First off, between the texts The Lamb and The Tyger they both critique society with innocence and experience. This meaning of innocence (being lambs) and experience (being tygers) represent God’s creations in society. There are two types of people in this world, lambs and tygers. They are a representation of balance between societies as a whole, almost like the Chinese yin-yang symbol. With this said, Blake states in the text The Lamb, “Little Lamb who made thee / Dost thou know who made thee…” (Prentice Hall Literature [page 748 lines 1-2]). These lines representing the questioning of who made the lamb (a symbol of Jesus Christ); in the following text Blake states in the text The Tyger, “Did he smile his work to see? / Did he who made the Lamb make thee?” (Prentice Hall Literature [page 749 lines 19-2...
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... and tygers. Child labor has definitely taken its toll on children back in the Romantic period. And finally, it is thought that once a newborn is born there is the definite chance of it resenting its parents or dearly loving them. All three great poems, William Blake has written to both sides of the topic. Whether it is between The Lamb or The Tyger, there is no indefinite choose. A Romantic poet himself has dominated poetry in Blake’s day in age. With that said, Blake has not only rebelled against his own parents view, but he dropped out of one of the best colleges he could have ever been to pursue his writing career in poetry. The Lamb, The Tyger, The Chimney Sweeper, and finally Infant Sorrow all critique society, in an innocent or experienced way, child labor, and finally the rebellion in early childhood years.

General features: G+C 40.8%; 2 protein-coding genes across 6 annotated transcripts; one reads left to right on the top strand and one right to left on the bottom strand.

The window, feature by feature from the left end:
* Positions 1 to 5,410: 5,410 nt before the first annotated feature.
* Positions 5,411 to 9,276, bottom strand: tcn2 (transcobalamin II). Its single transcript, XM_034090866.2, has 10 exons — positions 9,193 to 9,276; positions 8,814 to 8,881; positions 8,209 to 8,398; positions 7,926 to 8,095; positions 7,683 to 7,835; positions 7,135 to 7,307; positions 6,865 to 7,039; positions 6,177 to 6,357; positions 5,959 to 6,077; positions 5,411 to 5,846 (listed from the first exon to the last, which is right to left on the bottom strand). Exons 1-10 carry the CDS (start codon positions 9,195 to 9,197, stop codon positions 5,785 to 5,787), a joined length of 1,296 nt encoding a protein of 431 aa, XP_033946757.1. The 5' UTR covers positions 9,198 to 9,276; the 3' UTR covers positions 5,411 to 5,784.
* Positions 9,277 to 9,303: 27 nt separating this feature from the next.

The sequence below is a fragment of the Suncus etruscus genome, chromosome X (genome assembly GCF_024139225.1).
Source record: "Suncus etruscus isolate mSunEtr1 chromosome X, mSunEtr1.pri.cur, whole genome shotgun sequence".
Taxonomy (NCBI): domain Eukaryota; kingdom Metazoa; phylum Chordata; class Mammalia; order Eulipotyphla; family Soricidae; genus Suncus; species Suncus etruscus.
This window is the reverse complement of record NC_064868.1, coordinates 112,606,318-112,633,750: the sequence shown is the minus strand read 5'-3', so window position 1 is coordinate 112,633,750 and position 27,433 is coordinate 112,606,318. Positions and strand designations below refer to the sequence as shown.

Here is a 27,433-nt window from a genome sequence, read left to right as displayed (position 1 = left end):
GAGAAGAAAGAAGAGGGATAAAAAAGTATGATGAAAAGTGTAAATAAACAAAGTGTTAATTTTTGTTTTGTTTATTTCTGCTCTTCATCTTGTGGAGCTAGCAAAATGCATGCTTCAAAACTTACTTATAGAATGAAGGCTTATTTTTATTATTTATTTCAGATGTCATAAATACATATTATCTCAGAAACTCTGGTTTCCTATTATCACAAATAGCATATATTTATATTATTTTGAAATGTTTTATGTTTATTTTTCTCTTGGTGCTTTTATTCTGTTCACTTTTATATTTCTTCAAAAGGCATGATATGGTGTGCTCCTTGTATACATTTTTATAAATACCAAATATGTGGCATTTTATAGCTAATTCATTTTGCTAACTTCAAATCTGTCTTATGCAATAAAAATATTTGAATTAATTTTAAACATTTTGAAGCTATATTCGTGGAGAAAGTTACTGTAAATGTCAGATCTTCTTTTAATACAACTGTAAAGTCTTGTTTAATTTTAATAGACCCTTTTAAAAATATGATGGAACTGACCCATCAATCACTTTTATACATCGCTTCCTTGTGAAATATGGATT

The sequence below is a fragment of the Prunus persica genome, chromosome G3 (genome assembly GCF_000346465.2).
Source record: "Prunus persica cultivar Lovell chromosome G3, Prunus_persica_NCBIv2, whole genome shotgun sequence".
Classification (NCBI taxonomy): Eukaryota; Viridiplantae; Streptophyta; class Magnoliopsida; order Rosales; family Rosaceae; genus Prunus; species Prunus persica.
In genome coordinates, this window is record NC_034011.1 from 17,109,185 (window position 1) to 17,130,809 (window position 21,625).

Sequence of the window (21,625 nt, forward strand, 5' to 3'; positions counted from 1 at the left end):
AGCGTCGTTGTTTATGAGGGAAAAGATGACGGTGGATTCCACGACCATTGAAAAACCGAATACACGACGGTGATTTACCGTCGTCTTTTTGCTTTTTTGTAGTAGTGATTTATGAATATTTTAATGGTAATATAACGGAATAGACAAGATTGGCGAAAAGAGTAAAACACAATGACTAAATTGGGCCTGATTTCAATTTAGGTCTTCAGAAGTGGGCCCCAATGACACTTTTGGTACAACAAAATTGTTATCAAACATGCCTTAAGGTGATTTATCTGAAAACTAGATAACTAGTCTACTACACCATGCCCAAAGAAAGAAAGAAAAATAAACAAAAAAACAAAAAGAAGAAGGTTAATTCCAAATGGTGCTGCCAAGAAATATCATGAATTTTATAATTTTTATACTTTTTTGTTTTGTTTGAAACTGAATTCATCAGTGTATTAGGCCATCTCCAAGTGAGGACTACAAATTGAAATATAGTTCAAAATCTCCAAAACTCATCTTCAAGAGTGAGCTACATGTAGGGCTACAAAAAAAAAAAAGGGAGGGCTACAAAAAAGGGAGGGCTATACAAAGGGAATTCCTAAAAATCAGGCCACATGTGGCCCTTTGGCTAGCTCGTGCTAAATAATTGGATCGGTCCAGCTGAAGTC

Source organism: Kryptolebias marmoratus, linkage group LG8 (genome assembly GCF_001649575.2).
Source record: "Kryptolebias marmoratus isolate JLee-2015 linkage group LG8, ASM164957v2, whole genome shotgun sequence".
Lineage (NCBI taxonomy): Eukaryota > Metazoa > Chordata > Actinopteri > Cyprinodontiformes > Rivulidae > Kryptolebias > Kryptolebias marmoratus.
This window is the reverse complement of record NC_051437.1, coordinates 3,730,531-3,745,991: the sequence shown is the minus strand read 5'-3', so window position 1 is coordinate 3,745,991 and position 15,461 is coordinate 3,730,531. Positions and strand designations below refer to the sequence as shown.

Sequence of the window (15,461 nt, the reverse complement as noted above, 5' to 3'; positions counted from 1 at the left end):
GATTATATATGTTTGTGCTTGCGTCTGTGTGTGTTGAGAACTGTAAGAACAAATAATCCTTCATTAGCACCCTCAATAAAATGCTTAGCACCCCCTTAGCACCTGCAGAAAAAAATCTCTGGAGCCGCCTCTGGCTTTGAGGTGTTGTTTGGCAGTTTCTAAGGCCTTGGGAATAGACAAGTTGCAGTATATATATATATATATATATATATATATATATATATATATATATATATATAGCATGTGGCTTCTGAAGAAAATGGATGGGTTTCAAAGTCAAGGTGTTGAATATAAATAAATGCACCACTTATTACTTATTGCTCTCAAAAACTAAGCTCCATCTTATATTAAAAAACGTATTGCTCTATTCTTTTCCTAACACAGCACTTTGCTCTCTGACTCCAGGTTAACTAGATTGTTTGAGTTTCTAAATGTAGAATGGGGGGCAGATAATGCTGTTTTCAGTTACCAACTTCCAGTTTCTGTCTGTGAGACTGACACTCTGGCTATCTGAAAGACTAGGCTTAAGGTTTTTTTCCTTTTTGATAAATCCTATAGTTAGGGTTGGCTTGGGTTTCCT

Prentice Hall Literature Volume Two
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